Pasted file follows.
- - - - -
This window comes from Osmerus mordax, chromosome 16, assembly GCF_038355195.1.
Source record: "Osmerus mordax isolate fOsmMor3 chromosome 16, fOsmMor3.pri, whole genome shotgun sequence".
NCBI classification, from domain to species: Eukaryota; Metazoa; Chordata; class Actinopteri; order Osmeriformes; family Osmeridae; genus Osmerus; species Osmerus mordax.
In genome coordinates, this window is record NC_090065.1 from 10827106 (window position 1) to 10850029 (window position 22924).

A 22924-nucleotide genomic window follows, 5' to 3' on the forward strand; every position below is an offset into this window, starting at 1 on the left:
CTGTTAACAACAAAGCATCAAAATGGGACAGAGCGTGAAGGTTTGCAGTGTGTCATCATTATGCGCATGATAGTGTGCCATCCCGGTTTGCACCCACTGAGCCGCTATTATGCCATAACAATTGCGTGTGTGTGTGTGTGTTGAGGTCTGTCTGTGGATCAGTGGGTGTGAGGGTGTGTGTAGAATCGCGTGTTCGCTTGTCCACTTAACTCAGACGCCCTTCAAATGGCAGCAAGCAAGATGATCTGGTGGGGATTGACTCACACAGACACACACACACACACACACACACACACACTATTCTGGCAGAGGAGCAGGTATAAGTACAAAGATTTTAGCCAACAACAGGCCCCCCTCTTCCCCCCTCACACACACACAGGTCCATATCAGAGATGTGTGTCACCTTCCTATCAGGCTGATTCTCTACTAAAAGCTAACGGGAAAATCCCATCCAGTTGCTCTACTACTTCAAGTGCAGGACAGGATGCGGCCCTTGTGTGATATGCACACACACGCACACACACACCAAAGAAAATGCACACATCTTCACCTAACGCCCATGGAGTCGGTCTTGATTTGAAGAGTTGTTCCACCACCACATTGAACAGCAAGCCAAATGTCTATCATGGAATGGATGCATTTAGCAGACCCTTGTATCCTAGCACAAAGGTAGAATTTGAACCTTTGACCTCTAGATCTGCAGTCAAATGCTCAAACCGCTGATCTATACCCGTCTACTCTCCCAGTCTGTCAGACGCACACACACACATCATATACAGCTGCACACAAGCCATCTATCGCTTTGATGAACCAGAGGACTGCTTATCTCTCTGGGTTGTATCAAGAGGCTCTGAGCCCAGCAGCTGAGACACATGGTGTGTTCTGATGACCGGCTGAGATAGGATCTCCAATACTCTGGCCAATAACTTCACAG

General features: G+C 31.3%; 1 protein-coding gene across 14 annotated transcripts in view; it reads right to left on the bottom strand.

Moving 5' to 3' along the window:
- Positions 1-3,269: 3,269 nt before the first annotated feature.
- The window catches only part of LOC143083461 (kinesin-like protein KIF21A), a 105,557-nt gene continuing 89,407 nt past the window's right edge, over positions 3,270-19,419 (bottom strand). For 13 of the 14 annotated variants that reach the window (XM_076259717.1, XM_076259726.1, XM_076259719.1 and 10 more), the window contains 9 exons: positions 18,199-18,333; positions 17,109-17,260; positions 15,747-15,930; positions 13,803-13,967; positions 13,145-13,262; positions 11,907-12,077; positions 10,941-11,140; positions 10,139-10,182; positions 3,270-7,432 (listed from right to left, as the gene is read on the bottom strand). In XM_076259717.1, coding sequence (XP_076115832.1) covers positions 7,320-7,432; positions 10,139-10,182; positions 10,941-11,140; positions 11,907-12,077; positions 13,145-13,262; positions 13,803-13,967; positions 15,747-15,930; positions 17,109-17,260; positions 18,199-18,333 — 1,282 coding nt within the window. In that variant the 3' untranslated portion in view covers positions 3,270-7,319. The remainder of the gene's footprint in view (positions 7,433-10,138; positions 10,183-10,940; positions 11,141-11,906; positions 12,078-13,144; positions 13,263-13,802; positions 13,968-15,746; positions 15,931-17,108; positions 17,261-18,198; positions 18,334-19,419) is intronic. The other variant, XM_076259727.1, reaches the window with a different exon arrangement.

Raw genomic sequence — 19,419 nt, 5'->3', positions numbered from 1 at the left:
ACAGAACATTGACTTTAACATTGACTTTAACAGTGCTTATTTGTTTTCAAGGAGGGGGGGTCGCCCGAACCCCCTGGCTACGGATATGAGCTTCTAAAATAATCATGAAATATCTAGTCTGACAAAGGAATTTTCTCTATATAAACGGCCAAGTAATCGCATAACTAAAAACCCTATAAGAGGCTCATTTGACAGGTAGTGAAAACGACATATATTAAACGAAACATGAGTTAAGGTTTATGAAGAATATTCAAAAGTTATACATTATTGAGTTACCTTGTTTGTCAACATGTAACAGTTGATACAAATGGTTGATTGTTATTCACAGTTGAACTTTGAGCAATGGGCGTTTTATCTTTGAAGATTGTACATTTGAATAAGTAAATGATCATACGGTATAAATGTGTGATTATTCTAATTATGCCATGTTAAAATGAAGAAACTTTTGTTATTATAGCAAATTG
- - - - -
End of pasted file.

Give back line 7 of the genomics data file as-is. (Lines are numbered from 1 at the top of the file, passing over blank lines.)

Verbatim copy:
General features: G+C 31.3%; 1 protein-coding gene across 14 annotated transcripts in view; it reads right to left on the bottom strand.